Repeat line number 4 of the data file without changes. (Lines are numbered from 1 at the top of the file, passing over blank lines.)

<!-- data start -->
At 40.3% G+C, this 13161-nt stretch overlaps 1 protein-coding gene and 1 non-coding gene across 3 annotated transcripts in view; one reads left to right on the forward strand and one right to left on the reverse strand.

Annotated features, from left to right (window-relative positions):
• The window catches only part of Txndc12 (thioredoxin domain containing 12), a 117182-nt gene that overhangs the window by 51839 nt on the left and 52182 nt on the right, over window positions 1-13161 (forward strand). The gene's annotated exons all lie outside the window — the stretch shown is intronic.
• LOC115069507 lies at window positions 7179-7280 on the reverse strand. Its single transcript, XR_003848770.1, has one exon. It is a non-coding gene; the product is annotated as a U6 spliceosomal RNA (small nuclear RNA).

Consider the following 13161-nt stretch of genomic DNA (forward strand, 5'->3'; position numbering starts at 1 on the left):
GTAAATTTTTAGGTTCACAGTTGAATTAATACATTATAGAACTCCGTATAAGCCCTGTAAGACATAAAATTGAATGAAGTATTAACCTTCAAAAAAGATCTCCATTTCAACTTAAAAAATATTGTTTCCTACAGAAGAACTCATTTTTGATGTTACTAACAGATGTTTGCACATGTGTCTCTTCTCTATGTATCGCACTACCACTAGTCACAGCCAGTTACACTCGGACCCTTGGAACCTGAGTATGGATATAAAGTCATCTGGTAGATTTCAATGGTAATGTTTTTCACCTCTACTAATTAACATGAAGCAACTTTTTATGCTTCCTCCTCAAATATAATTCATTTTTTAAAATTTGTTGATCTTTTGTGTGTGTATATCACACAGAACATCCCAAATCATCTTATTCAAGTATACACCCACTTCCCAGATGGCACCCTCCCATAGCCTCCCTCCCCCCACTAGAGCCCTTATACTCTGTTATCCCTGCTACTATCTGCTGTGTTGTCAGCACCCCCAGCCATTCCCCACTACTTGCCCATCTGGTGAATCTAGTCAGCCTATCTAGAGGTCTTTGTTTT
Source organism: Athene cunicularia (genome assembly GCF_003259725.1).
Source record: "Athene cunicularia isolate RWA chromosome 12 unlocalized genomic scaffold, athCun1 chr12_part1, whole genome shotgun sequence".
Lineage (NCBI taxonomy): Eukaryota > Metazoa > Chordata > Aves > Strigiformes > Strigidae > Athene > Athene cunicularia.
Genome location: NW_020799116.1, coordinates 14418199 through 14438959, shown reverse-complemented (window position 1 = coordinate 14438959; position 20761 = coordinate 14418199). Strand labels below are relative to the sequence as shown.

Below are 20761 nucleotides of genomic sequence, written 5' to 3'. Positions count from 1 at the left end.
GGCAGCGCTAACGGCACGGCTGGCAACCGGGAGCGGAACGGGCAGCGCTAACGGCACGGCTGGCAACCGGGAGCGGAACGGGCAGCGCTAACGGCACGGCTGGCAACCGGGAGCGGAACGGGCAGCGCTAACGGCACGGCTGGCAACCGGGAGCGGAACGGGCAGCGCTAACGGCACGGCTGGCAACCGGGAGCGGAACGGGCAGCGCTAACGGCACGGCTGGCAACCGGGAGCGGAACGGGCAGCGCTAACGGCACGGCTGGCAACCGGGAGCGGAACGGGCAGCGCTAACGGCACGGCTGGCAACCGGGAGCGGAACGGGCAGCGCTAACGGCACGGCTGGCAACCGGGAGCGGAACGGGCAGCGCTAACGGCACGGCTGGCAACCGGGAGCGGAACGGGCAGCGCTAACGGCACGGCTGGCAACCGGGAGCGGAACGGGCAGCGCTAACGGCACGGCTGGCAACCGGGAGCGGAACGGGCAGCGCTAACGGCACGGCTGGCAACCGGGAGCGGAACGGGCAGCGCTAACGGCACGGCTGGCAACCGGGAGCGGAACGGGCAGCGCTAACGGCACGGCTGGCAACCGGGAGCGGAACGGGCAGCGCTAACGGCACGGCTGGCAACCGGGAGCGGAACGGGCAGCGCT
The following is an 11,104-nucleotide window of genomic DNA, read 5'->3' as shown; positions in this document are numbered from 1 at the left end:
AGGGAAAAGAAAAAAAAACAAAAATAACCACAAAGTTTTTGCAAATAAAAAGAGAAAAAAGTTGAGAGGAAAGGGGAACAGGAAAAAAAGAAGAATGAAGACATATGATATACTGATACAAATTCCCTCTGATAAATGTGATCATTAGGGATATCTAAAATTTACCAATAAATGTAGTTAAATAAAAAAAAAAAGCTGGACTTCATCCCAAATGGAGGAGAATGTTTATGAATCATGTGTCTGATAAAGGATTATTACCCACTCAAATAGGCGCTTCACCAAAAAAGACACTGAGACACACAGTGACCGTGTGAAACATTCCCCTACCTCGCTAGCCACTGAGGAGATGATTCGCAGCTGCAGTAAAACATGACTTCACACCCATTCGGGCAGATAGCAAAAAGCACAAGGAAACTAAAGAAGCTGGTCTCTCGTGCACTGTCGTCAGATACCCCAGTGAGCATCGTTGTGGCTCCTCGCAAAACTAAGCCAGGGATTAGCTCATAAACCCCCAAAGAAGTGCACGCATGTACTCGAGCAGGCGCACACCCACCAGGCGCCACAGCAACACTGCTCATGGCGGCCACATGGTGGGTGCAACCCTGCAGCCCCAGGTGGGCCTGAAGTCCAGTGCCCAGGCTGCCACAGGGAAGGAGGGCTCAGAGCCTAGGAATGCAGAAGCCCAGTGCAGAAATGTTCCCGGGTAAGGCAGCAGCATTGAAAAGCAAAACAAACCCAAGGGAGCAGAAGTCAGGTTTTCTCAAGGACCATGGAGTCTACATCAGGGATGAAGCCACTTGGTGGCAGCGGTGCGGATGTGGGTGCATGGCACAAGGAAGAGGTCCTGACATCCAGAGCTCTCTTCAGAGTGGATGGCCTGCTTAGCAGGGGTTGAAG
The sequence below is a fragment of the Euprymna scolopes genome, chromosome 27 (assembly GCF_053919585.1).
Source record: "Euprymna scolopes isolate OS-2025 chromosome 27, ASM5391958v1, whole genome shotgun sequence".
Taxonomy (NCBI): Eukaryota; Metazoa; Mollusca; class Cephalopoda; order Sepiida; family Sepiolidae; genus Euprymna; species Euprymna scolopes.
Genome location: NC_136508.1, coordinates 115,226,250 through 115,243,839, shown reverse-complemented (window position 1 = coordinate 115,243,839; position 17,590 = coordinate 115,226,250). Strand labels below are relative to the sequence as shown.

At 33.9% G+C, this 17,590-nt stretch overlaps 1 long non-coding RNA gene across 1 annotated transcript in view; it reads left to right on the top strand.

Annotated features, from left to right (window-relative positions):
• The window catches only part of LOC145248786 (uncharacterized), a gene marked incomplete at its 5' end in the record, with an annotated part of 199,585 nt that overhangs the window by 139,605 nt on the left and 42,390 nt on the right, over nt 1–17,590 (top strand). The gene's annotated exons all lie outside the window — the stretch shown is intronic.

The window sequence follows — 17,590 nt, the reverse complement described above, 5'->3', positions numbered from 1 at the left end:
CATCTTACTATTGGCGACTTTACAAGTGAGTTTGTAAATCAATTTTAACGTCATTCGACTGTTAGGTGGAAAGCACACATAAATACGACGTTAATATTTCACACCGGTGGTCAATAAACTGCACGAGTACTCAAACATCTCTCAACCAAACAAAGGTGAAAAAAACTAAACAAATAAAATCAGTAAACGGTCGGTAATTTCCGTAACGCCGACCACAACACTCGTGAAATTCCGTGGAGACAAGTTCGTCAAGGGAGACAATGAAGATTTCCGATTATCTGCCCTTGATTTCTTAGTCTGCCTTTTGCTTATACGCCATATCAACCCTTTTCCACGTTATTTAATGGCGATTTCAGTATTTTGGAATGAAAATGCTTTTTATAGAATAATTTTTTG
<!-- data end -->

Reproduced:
• LOC115069507 lies at window positions 7179-7280 on the reverse strand. Its single transcript, XR_003848770.1, has one exon. It is a non-coding gene; the product is annotated as a U6 spliceosomal RNA (small nuclear RNA).